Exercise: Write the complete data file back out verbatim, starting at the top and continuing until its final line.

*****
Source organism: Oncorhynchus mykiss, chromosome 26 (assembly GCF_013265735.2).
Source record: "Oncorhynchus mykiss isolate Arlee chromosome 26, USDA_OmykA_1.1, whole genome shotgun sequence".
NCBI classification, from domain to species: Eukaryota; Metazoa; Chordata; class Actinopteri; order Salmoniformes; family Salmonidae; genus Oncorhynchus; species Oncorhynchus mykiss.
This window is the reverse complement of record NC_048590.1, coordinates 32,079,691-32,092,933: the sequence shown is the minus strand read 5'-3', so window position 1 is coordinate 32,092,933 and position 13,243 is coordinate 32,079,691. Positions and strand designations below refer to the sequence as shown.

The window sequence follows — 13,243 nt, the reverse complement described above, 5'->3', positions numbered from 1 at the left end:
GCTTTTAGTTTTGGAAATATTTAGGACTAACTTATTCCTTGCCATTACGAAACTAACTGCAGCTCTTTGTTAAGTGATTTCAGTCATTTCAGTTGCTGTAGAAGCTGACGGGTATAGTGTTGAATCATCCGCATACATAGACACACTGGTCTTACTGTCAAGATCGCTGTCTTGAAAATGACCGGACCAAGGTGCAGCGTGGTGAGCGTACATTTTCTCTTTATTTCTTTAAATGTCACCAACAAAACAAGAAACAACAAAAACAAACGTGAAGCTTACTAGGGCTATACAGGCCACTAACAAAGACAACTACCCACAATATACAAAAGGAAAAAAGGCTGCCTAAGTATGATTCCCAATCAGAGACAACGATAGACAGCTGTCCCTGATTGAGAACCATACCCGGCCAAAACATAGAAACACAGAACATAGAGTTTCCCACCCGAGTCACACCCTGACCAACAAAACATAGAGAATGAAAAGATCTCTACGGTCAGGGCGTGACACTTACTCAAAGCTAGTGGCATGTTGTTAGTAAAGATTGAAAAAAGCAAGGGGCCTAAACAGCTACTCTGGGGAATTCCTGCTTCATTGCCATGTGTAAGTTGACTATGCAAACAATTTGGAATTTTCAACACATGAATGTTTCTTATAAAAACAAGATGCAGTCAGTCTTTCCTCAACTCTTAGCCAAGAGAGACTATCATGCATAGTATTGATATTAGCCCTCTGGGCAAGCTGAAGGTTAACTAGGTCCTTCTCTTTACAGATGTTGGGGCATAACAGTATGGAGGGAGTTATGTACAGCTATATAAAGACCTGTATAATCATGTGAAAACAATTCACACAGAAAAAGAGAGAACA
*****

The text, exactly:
Source organism: Oncorhynchus mykiss, chromosome 26 (assembly GCF_013265735.2).
Source record: "Oncorhynchus mykiss isolate Arlee chromosome 26, USDA_OmykA_1.1, whole genome shotgun sequence".
NCBI classification, from domain to species: Eukaryota; Metazoa; Chordata; class Actinopteri; order Salmoniformes; family Salmonidae; genus Oncorhynchus; species Oncorhynchus mykiss.
This window is the reverse complement of record NC_048590.1, coordinates 32,079,691-32,092,933: the sequence shown is the minus strand read 5'-3', so window position 1 is coordinate 32,092,933 and position 13,243 is coordinate 32,079,691. Positions and strand designations below refer to the sequence as shown.

The window sequence follows — 13,243 nt, the reverse complement described above, 5'->3', positions numbered from 1 at the left end:
GCTTTTAGTTTTGGAAATATTTAGGACTAACTTATTCCTTGCCATTACGAAACTAACTGCAGCTCTTTGTTAAGTGATTTCAGTCATTTCAGTTGCTGTAGAAGCTGACGGGTATAGTGTTGAATCATCCGCATACATAGACACACTGGTCTTACTGTCAAGATCGCTGTCTTGAAAATGACCGGACCAAGGTGCAGCGTGGTGAGCGTACATTTTCTCTTTATTTCTTTAAATGTCACCAACAAAACAAGAAACAACAAAAACAAACGTGAAGCTTACTAGGGCTATACAGGCCACTAACAAAGACAACTACCCACAATATACAAAAGGAAAAAAGGCTGCCTAAGTATGATTCCCAATCAGAGACAACGATAGACAGCTGTCCCTGATTGAGAACCATACCCGGCCAAAACATAGAAACACAGAACATAGAGTTTCCCACCCGAGTCACACCCTGACCAACAAAACATAGAGAATGAAAAGATCTCTACGGTCAGGGCGTGACACTTACTCAAAGCTAGTGGCATGTTGTTAGTAAAGATTGAAAAAAGCAAGGGGCCTAAACAGCTACTCTGGGGAATTCCTGCTTCATTGCCATGTGTAAGTTGACTATGCAAACAATTTGGAATTTTCAACACATGAATGTTTCTTATAAAAACAAGATGCAGTCAGTCTTTCCTCAACTCTTAGCCAAGAGAGACTATCATGCATAGTATTGATATTAGCCCTCTGGGCAAGCTGAAGGTTAACTAGGTCCTTCTCTTTACAGATGTTGGGGCATAACAGTATGGAGGGAGTTATGTACAGCTATATAAAGACCTGTATAATCATGTGAAAACAATTCACACAGAAAAAGAGAGAACA